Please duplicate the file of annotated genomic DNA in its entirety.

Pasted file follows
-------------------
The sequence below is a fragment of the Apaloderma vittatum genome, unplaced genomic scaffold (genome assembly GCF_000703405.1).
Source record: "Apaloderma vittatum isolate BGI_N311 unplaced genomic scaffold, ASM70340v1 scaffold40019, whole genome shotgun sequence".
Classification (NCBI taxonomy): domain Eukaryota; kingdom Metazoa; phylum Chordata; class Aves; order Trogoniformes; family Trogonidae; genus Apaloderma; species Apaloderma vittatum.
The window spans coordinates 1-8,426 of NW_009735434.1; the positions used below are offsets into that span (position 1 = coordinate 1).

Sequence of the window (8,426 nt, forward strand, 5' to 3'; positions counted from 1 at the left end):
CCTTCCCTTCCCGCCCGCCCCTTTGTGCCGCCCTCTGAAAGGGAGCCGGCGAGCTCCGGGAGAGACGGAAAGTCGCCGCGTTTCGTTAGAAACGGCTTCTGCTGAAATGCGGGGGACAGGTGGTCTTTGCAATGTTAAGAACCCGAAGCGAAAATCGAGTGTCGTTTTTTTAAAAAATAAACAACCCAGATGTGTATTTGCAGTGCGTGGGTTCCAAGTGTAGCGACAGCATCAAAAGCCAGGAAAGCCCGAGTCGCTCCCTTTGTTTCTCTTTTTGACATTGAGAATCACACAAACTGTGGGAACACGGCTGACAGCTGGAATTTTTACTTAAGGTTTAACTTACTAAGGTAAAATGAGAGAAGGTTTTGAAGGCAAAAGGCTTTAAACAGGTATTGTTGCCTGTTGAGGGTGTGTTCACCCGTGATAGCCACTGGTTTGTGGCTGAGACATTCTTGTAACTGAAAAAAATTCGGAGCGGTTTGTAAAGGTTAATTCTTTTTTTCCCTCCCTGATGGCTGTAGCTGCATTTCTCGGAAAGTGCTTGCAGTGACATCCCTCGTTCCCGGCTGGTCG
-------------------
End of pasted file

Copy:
The sequence below is a fragment of the Apaloderma vittatum genome, unplaced genomic scaffold (genome assembly GCF_000703405.1).
Source record: "Apaloderma vittatum isolate BGI_N311 unplaced genomic scaffold, ASM70340v1 scaffold40019, whole genome shotgun sequence".
Classification (NCBI taxonomy): domain Eukaryota; kingdom Metazoa; phylum Chordata; class Aves; order Trogoniformes; family Trogonidae; genus Apaloderma; species Apaloderma vittatum.
The window spans coordinates 1-8,426 of NW_009735434.1; the positions used below are offsets into that span (position 1 = coordinate 1).

Sequence of the window (8,426 nt, forward strand, 5' to 3'; positions counted from 1 at the left end):
CCTTCCCTTCCCGCCCGCCCCTTTGTGCCGCCCTCTGAAAGGGAGCCGGCGAGCTCCGGGAGAGACGGAAAGTCGCCGCGTTTCGTTAGAAACGGCTTCTGCTGAAATGCGGGGGACAGGTGGTCTTTGCAATGTTAAGAACCCGAAGCGAAAATCGAGTGTCGTTTTTTTAAAAAATAAACAACCCAGATGTGTATTTGCAGTGCGTGGGTTCCAAGTGTAGCGACAGCATCAAAAGCCAGGAAAGCCCGAGTCGCTCCCTTTGTTTCTCTTTTTGACATTGAGAATCACACAAACTGTGGGAACACGGCTGACAGCTGGAATTTTTACTTAAGGTTTAACTTACTAAGGTAAAATGAGAGAAGGTTTTGAAGGCAAAAGGCTTTAAACAGGTATTGTTGCCTGTTGAGGGTGTGTTCACCCGTGATAGCCACTGGTTTGTGGCTGAGACATTCTTGTAACTGAAAAAAATTCGGAGCGGTTTGTAAAGGTTAATTCTTTTTTTCCCTCCCTGATGGCTGTAGCTGCATTTCTCGGAAAGTGCTTGCAGTGACATCCCTCGTTCCCGGCTGGTCG